A single mother has travelled to Turkey in a dangerous attempt to rescue her injured son, who had joined Isis having been radicalised on the internet.
The woman, known only as Linda, spoke to the BBC’s Inside Out London about being reunited with her 21-year-old son who she says has subsequently faced “pressure” from MI5 to provide information.
Her son, referred to as James, became radicalised via the internet before flying out to Syria to join Isis, who refer to themselves as the Islamic State. Once there he was wounded and became lost before eventually finding his way across the border into Turkey where he was reunited with his mother four months after his disappearance.
He is one of an estimated 600 British youths who have secretly travelled to Syria this year having been radicalised.
“I only found out after he left because he knew I would have stopped him, I would have been against it,” she said.
“He felt quite upset about the oppression that’s going on there and, in his naive mind, he thought he could go out there and help. So he just went.
“I was very shocked, I was terrified.”
Linda, 45, from north London, described how her son, previously a Christian, decided to convert to Islam three years ago because “it gave him a strong moral compass”. He spent hours researching and educating himself on his new religion on the internet, which is where Linda believes he was radicalised.
Despite receiving phone calls from her son after he had travelled abroad, Linda said she was in constant “fear and panic” about his safety.
Britain at War: Opinions on the ground
Britain at War: Opinions on the ground
1/8 CAROLINE LUCAS Green Party MP for Brighton Pavillion
“Whatever we decide people will die. Be it directly at the hands of ISIL, whose barbarity seems to know no limits. Or when they are hit by bombs dropped by the US, France or the UK.”
2/8 DR ANDREW WHITE Chaplain of St George’s Anglican Church in Baghdad
“Isis is an evil, evil force – the only way to control these bigots is to further put at risk Iraqi people.”
3/8 DR NAFEEZ AHMED Executive director of the Institute for Policy Research & Development
“We might win some short term battles but we will create more grievances that will empower the IS cause in the long run.”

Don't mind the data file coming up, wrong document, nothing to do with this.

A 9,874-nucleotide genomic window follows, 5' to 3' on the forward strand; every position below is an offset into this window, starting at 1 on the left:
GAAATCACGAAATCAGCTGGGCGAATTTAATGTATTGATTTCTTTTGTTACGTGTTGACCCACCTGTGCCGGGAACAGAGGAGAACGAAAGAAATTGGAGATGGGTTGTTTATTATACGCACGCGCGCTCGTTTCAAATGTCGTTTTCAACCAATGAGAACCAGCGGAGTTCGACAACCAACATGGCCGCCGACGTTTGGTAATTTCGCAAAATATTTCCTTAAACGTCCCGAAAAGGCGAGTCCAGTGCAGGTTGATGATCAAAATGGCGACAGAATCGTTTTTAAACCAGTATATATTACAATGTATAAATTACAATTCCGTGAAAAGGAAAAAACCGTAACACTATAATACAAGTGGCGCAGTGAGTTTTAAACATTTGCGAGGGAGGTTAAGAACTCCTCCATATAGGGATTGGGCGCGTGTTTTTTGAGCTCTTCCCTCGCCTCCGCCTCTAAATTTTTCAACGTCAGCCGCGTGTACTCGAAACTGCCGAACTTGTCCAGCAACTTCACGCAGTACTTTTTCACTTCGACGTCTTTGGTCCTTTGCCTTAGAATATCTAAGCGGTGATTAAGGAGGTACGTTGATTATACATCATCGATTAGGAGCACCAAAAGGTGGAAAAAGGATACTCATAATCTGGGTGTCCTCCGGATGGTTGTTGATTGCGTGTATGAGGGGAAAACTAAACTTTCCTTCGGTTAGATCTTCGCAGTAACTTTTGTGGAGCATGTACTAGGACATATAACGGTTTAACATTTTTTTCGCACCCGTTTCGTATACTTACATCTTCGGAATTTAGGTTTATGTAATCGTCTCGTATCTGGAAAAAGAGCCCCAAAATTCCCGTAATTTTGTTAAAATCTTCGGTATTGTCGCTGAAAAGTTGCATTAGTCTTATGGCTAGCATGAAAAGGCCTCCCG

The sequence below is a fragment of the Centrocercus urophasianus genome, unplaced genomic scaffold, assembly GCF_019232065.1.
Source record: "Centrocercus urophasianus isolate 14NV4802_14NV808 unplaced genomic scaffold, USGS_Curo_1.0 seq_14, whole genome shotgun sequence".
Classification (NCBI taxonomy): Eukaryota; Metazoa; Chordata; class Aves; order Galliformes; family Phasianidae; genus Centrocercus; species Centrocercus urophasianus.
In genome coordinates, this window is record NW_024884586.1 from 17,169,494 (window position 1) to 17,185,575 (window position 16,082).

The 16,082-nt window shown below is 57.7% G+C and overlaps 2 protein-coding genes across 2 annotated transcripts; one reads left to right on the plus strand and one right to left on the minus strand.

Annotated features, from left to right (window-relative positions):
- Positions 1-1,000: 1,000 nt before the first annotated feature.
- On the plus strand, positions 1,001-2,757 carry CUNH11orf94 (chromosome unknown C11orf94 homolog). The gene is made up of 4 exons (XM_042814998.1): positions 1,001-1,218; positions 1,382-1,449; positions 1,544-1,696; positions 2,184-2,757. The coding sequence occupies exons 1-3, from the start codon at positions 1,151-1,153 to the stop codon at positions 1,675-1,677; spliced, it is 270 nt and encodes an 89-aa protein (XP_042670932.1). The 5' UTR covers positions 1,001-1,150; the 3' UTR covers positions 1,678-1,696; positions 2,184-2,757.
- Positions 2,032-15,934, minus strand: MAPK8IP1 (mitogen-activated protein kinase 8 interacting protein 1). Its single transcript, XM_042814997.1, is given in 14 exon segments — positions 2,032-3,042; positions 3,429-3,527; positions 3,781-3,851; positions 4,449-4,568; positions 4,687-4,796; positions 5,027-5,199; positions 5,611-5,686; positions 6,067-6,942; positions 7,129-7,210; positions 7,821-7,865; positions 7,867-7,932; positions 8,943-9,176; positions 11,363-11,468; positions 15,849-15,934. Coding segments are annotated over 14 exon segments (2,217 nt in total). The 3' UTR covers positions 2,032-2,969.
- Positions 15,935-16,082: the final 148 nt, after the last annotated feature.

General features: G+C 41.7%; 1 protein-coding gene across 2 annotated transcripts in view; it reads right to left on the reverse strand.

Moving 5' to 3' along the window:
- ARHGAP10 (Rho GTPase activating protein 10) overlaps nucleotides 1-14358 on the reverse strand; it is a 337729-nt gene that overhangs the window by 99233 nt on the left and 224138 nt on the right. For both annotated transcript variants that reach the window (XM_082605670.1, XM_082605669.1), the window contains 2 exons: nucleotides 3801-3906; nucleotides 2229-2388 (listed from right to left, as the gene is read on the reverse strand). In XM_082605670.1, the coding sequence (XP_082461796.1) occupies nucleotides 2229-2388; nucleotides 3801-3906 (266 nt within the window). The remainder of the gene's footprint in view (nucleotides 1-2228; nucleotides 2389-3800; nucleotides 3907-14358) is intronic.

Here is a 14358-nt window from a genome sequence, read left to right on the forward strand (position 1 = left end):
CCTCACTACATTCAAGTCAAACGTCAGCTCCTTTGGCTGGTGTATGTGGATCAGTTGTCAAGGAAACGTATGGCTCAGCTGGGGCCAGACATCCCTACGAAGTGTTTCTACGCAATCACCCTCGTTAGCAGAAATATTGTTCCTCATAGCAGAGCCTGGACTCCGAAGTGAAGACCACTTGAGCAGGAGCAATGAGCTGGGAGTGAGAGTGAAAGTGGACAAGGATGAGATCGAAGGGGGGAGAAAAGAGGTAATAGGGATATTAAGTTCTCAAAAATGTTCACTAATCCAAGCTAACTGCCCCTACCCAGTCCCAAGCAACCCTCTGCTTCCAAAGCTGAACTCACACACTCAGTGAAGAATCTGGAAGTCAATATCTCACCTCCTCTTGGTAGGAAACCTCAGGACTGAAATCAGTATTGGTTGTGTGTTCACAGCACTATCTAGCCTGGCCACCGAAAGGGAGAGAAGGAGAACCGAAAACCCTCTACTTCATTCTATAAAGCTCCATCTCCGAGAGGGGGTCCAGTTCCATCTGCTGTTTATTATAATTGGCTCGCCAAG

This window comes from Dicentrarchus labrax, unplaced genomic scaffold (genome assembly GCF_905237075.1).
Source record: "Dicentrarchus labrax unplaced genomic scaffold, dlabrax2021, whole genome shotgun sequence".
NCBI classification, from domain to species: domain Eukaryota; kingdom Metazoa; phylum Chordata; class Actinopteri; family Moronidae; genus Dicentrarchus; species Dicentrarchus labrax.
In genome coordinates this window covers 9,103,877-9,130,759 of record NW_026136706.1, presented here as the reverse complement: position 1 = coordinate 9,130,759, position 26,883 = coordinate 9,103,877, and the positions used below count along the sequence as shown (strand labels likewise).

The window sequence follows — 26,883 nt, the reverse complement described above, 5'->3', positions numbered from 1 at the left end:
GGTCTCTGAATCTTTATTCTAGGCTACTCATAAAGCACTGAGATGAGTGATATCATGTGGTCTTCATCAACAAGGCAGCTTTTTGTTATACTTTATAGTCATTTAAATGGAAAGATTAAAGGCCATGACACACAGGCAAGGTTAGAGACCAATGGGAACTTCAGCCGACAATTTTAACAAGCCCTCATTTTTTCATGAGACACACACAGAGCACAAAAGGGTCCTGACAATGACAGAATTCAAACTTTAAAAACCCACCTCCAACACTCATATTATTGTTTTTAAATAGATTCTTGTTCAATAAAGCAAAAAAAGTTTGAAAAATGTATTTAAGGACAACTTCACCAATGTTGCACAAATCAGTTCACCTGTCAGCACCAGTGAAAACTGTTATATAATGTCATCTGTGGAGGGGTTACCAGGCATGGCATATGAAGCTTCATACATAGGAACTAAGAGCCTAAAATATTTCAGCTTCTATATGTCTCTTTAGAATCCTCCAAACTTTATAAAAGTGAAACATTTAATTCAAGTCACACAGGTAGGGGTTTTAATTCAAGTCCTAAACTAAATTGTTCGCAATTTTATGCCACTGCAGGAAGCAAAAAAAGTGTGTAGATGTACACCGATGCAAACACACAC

4/8 DAVID DAVIS Former shadow Home Secretary
“The moral case is clear, the practical case is not - what do we do when we stop bombing?”
5/8 GENERAL JAMES CONWAY Retired US Marine
“I don’t think President Obama’s plan has a snowball’s chance in hell of succeeding.”
6/8 NADIM ZAHAWI Baghdad born Conservative MP
“We need to learn that we can’t do nation-building, it has to be up to the local community to decide who they want to govern themselves.”
7/8 RICHARD WILLIAMS Former commanding officer of the SAS
“Friday’s debate lacked any meaningful reference to the political solution that must be considered in Iraq if these bombs are to mean anything.”
8/8 CHRIS DOYLE Director of Council for Arab-British Understanding
“The bigger issue is to actually help Syria, but if you just want to defeat IS then you lose sight of that overall goal.”
“So then I had another tactic,” she told the programme. “I don’t know if I did it consciously. [I said] ‘I can’t cope with living in this flat without you, because it’s too upsetting, so I’m going to go and work abroad’. I think that took the power out of his rebellion. That was the catalyst to him coming back.”
James was injured attempting to reach his mother after getting caught in fierce cross-fire between two rival factions, which left several people dead, and was injured himself by shrapnel in the shoulder.
Learning of her son’s injury Linda travelled to the Turkish-Syrian border town of Adana and navigated her son back to safety using an ipad, adding: “I’ve never been to Turkey before so I didn’t really know where I was going or what I was doing.”
“And then he just suddenly turned up. I was so relieved. I did actually manage to get my son back. I allowed my son to come back and accepted him with love.”
Nonetheless, James, who Linda describes as being “traumatised” and in “a fragile state” when she rescued him, has received no de-radicalisation counselling from the government despite being interviewed by police on his return and approached by MI5 for information.
“He got quite a lot of hassle from the secret services,'' Linda said. ''Trying to sort of pressure him into giving them information. He wasn't able to do that.
''They were quite insensitive. They were sort of bargaining with him and saying we'll offer things but in exchange for information.”
On the programme Linda expressed concern her son may return to extremism, adding: ''We've got to be careful with young people, you know, young people can make sudden decisions that are not good, they can do dangerous things.
''I think at that stage, whatever the person's doing, they need support, you know.''
Additional reporting by PAReuse content